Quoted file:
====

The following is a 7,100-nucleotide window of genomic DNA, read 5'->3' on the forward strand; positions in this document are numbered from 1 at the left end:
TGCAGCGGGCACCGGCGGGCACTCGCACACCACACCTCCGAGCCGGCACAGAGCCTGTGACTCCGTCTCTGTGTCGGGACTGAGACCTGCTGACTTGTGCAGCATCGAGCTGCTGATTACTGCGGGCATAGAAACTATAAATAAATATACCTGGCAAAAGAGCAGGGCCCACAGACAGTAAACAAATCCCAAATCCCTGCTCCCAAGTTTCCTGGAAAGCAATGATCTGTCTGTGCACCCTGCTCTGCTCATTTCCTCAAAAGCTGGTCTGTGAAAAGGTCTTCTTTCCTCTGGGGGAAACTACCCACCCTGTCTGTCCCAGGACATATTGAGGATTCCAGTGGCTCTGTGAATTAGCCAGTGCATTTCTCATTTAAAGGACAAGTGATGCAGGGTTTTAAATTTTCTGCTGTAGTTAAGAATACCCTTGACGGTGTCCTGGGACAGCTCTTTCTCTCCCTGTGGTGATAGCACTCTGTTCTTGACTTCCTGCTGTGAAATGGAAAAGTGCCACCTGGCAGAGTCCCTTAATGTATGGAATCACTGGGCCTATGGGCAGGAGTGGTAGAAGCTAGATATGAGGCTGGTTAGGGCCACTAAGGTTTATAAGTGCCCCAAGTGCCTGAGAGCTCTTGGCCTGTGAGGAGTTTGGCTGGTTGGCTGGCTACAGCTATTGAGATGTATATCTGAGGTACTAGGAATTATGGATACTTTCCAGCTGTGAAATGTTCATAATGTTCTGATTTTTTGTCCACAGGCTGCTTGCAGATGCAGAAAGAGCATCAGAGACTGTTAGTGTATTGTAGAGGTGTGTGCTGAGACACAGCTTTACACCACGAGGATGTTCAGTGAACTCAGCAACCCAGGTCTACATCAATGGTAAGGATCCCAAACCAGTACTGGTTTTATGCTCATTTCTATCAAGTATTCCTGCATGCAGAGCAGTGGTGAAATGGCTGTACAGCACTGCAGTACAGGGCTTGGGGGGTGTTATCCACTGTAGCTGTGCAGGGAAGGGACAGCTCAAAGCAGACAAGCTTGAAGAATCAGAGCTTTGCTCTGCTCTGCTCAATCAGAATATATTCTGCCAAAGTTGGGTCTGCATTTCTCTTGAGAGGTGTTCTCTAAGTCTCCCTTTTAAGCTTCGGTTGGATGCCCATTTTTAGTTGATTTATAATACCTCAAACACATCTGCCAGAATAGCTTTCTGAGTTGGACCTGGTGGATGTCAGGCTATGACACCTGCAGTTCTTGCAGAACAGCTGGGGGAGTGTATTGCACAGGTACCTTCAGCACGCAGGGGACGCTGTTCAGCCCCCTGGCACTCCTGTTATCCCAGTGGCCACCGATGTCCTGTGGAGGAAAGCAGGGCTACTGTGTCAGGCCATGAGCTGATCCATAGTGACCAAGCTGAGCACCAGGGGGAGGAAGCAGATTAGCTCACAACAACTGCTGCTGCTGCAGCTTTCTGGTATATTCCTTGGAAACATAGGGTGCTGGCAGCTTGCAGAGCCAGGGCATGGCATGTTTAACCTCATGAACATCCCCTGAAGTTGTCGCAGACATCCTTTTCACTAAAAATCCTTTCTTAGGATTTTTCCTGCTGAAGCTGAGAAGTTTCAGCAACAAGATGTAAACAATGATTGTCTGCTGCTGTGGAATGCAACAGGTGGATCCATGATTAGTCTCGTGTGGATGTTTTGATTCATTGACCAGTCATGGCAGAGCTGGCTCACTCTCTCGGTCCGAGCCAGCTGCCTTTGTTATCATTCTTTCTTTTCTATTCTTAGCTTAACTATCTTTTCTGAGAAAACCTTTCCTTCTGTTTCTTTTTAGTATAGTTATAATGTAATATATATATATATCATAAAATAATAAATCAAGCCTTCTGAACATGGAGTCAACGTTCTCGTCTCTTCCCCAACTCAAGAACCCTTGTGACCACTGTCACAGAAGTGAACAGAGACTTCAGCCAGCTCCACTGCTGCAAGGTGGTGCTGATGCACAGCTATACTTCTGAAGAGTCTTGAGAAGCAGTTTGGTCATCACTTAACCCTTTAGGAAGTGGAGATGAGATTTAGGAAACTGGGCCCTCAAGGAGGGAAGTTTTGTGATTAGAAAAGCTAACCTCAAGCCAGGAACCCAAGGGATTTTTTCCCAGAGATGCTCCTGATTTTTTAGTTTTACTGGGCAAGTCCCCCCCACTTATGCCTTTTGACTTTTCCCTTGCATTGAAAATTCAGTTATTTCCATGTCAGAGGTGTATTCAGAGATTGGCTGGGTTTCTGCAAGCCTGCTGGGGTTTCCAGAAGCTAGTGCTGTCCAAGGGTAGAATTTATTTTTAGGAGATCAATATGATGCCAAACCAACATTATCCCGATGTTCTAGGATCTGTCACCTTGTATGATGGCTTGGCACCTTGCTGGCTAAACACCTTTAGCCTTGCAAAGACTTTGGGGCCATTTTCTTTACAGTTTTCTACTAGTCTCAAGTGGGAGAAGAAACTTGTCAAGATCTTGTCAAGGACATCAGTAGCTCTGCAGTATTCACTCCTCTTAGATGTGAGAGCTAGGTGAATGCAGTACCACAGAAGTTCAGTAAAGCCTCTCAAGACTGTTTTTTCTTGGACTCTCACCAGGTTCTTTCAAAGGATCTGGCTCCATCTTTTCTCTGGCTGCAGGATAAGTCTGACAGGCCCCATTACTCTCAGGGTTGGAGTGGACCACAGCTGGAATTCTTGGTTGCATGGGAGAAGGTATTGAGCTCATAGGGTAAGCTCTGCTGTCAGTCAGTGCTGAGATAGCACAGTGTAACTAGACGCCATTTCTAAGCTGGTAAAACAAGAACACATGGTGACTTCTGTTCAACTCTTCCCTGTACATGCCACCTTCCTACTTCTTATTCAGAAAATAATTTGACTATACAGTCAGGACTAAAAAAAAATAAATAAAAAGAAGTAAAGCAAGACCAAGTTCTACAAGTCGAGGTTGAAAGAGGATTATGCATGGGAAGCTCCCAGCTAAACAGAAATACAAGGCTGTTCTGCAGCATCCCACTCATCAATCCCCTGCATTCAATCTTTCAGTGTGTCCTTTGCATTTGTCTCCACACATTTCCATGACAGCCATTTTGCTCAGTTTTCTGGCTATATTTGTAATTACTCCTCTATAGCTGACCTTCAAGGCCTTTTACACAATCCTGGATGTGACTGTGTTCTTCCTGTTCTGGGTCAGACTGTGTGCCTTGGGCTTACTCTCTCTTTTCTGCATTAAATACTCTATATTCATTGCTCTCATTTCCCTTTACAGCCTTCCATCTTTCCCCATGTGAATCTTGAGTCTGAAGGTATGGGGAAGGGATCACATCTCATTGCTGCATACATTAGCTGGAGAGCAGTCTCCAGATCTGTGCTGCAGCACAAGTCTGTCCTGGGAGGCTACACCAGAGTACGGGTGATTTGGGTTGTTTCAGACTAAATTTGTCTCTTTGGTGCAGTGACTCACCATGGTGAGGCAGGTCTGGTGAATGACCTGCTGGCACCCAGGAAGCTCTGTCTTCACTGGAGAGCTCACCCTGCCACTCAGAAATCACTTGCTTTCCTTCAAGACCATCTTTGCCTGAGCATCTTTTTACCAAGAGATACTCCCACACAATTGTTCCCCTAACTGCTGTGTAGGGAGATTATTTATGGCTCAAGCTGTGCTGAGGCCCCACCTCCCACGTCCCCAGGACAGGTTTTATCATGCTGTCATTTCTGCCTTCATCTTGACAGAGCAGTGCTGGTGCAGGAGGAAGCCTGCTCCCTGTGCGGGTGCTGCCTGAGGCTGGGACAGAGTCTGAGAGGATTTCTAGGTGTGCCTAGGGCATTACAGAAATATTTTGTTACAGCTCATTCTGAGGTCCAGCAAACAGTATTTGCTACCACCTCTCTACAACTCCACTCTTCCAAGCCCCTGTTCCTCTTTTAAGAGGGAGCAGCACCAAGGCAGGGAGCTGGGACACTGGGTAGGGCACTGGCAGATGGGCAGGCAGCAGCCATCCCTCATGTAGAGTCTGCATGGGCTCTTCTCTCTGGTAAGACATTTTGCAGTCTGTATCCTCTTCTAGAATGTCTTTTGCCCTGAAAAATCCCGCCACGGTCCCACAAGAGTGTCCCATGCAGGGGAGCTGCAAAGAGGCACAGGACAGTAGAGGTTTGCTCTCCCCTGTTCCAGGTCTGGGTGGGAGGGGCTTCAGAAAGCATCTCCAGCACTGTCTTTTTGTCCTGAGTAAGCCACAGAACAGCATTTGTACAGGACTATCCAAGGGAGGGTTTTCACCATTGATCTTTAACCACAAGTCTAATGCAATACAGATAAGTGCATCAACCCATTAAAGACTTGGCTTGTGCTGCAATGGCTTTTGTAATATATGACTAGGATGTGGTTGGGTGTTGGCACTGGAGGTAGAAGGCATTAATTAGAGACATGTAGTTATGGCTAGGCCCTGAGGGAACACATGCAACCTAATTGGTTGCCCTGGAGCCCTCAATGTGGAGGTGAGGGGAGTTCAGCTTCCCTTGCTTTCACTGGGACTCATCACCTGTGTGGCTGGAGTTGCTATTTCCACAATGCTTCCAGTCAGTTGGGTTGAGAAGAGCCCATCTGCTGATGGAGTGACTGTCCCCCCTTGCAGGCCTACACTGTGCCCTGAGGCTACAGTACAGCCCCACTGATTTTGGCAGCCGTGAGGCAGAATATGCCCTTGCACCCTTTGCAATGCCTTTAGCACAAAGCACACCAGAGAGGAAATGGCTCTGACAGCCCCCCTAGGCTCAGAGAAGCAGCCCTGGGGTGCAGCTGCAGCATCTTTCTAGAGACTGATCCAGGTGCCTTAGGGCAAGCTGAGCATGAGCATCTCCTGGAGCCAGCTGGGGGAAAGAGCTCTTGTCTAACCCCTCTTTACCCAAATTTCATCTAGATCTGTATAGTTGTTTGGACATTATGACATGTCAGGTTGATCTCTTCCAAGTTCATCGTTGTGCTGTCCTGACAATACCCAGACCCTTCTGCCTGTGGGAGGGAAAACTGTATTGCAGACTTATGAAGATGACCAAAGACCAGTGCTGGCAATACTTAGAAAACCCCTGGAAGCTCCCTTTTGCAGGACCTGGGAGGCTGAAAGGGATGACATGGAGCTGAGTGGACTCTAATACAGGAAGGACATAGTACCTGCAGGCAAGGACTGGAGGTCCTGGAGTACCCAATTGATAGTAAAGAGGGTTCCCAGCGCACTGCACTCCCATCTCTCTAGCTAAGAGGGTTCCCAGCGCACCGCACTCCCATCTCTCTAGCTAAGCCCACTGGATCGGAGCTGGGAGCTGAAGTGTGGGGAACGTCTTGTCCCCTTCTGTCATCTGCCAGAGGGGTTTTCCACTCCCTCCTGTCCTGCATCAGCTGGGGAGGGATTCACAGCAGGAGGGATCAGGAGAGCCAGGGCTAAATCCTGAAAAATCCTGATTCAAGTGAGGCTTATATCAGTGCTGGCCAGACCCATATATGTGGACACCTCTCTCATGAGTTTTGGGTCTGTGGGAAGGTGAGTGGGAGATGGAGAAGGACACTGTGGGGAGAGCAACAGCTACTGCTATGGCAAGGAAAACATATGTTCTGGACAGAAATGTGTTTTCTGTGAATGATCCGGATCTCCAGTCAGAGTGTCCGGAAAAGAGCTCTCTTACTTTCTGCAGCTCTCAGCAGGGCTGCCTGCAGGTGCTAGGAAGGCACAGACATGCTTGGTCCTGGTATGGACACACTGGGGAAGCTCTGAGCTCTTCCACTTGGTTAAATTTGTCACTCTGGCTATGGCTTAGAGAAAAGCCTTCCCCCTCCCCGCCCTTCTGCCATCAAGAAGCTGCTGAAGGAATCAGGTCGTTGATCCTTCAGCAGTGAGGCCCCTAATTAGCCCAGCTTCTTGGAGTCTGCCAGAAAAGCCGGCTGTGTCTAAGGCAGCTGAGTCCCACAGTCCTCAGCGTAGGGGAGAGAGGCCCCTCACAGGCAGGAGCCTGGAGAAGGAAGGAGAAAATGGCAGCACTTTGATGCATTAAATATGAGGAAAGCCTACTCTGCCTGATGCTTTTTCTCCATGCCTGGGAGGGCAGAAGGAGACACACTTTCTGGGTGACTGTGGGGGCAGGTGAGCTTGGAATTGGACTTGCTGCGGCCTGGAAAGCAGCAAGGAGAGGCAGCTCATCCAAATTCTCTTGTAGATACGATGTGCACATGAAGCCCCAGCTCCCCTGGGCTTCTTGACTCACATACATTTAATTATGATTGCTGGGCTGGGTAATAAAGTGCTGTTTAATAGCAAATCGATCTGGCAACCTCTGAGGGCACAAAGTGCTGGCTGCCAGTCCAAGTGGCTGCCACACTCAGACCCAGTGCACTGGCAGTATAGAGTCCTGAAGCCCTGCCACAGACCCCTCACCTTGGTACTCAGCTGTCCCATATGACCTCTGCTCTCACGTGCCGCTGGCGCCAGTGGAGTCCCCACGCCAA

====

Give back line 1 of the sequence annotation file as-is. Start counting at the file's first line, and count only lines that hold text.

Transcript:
The following is a 7,100-nucleotide window of genomic DNA, read 5'->3' on the forward strand; positions in this document are numbered from 1 at the left end: